Pipeline of green hydrogen projects will reach 134 GW by 2030, but it would take six times that to be on track to net zero: IEA

If all green hydrogen projects announced to date were built according to developers’ plans, the world would have 134 GW of electrolyzers in place by 2030, according to a new report from the International Energy Agency (IEA). ).

But that’s six times less than the 850 GW of installed capacity needed by the end of this decade if the world is to stay on track to net zero emissions by 2050, he adds.

The capacity of announced green hydrogen projects has more than doubled in the past 12 months – from 54 GW last year – which the IEA describes as growth “at an impressive speed”.

And if “very early stage” projects are included (i.e. those that have not progressed beyond a cooperation agreement between potential partners), the figure for 2030 would rise to 240. GW, explains the 284-page document. Global Hydrogen Balance 2022.

The 134 GW figure would produce 9-14 million tonnes of green hydrogen per year in 2030, it adds – still less than a fifth of the 94 million tonnes of mostly gray H2 produced each year today (including more than 20 million tonnes mixed with carbon gases in methanol production and steelmaking).

The report adds that 7-10 million tonnes of blue hydrogen would be available by 2030, if all current projects were realized – although it also points out that such facilities would not be competitive with green H.2 in Europe until the cost of natural gas drops dramatically from today’s exorbitant prices.

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The impact of subsidy programs

Currently, only 9.5 GW of electrolyser capacity has reached a Final Investment Decision (FID), and the study suggests that many announced clean hydrogen projects will not progress as planned.

“There are of course many uncertainties, even for projects planned in the short term,” he explains. “Some projects originally planned to be operational in 2022 and 2023 have been delayed due to funding issues.”

But it suggests that these problems will disappear once the announced subsidy programs are put into practice.

“Many projects in development are pioneers facing a combination of risks, including uncertain demand and uncertain regulatory frameworks, as well as a lack of infrastructure and operational experience.

“Governments around the world are initiating policies such as grants, loans, tax incentives or contracts for difference to de-risk early projects and leverage private investment. Such measures help developers access better financing conditions to improve the feasibility of capital-intensive hydrogen projects.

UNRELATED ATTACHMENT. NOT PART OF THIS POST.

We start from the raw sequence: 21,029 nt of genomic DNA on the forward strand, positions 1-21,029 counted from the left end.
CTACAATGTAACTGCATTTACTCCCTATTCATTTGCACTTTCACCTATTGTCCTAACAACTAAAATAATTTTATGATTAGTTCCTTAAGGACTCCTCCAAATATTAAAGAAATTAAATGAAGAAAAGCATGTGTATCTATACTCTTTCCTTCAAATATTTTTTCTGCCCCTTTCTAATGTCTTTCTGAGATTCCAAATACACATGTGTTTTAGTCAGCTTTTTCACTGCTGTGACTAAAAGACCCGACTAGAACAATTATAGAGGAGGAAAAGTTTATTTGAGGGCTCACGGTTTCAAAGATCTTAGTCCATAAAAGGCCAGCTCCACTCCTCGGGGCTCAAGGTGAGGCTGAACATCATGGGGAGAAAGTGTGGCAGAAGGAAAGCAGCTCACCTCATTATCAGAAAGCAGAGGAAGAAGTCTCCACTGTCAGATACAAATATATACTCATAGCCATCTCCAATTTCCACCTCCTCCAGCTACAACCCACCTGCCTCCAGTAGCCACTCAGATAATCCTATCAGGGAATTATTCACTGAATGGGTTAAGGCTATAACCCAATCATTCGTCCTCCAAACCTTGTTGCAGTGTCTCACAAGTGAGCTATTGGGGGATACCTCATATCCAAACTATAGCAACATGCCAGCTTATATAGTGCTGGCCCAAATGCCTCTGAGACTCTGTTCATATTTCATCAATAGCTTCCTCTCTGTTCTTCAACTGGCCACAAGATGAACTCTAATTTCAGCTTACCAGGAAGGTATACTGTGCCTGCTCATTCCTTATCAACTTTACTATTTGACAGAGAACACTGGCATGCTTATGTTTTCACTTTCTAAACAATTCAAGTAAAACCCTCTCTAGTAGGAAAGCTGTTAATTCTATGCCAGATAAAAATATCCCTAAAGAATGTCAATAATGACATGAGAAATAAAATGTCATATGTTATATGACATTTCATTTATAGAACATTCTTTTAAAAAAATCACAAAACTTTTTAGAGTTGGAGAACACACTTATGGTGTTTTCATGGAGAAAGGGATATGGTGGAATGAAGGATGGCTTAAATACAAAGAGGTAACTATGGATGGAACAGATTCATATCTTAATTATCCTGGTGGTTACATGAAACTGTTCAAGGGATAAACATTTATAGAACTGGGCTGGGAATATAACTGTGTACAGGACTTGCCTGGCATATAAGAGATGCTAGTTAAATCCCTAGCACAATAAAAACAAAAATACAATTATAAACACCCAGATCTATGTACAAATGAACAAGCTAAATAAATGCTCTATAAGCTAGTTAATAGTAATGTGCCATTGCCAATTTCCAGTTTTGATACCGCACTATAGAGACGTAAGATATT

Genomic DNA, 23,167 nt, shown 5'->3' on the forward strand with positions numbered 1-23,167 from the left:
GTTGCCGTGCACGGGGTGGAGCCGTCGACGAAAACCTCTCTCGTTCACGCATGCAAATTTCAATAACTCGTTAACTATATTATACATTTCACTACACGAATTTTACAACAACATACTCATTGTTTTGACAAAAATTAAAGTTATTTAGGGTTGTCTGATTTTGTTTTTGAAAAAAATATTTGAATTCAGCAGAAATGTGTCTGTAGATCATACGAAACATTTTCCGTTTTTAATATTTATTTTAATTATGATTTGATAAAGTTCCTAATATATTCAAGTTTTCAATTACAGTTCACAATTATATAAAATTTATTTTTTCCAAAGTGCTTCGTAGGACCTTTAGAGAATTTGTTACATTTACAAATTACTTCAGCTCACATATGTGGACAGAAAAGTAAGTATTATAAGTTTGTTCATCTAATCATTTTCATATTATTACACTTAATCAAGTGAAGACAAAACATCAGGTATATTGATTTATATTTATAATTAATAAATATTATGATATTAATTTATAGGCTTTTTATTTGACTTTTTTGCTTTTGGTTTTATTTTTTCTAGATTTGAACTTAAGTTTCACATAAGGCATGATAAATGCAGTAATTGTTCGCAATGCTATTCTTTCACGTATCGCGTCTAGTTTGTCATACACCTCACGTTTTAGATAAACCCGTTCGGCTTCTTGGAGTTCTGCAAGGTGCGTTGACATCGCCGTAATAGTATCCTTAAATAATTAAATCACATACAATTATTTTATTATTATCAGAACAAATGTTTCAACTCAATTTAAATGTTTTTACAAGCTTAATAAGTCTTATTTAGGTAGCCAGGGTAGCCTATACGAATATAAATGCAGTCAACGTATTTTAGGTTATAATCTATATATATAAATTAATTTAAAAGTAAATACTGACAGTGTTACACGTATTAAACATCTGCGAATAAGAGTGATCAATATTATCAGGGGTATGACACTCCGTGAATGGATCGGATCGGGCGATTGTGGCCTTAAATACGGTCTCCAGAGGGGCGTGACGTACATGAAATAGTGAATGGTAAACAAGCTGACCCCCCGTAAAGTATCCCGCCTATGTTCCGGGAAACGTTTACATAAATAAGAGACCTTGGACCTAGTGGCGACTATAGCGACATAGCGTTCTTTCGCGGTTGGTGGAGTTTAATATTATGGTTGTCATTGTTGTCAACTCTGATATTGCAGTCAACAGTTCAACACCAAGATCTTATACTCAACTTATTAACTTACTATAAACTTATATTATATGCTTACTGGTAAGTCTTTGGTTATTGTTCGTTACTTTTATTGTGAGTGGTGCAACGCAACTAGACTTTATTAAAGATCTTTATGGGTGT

“Policies aimed at mitigating investment risks can boost production capacity, infrastructure development and equipment manufacturing capacity, to pave the way for future projects until the supply chains in hydrogen can shift from reliance on public capital to private capital.”

The study gives several examples of government subsidy programs, such as the Inflation Reduction Act and Bipartisan Infrastructure Act in the United States – which, respectively, provides up to $3/kg in subsidies for green hydrogen and allocates $8 billion to clean hydrogen hubs – as well as in Germany H2Global the initiative and its tenders on contracts for difference, and the UK £100m electrolyte allocation round to support at least 250MW of electrolysis capacity.

Russia’s invasion of Ukraine – and subsequent increase in natural gas prices means that methane-derived hydrogen is now much more expensive to produce, which “can accelerate the use of renewable hydrogen in [oil] refining.”

question marks

The IEA’s claim that 850 GW of electrolysers will be needed by 2030 to keep the world on track for net zero emissions by mid-century has been criticized for being too optimistic about the future hydrogen demand.

For example, the IEA Net zero emissions scenarioreleased in May last year, says there will be more than ten million hydrogen cars on the world’s roads by 2030 – up from 50,000 in June – despite higher purchase prices and running costs higher compared to battery electric vehicles, and a lack of both refueling infrastructure and green hydrogen.

The IEA also doesn’t have much to say about how much new renewable energy would be needed to produce all that green hydrogen. According to Recharge’s calculations, producing 14 million tonnes of green hydrogen per year by 2030 would require 186 GW of offshore wind or 444 GW of solar (using capacity factors of 43% and 18% , respectively). By the end of last year, the world had installed 55.7 GW of offshore wind and 843 GW of solar power.

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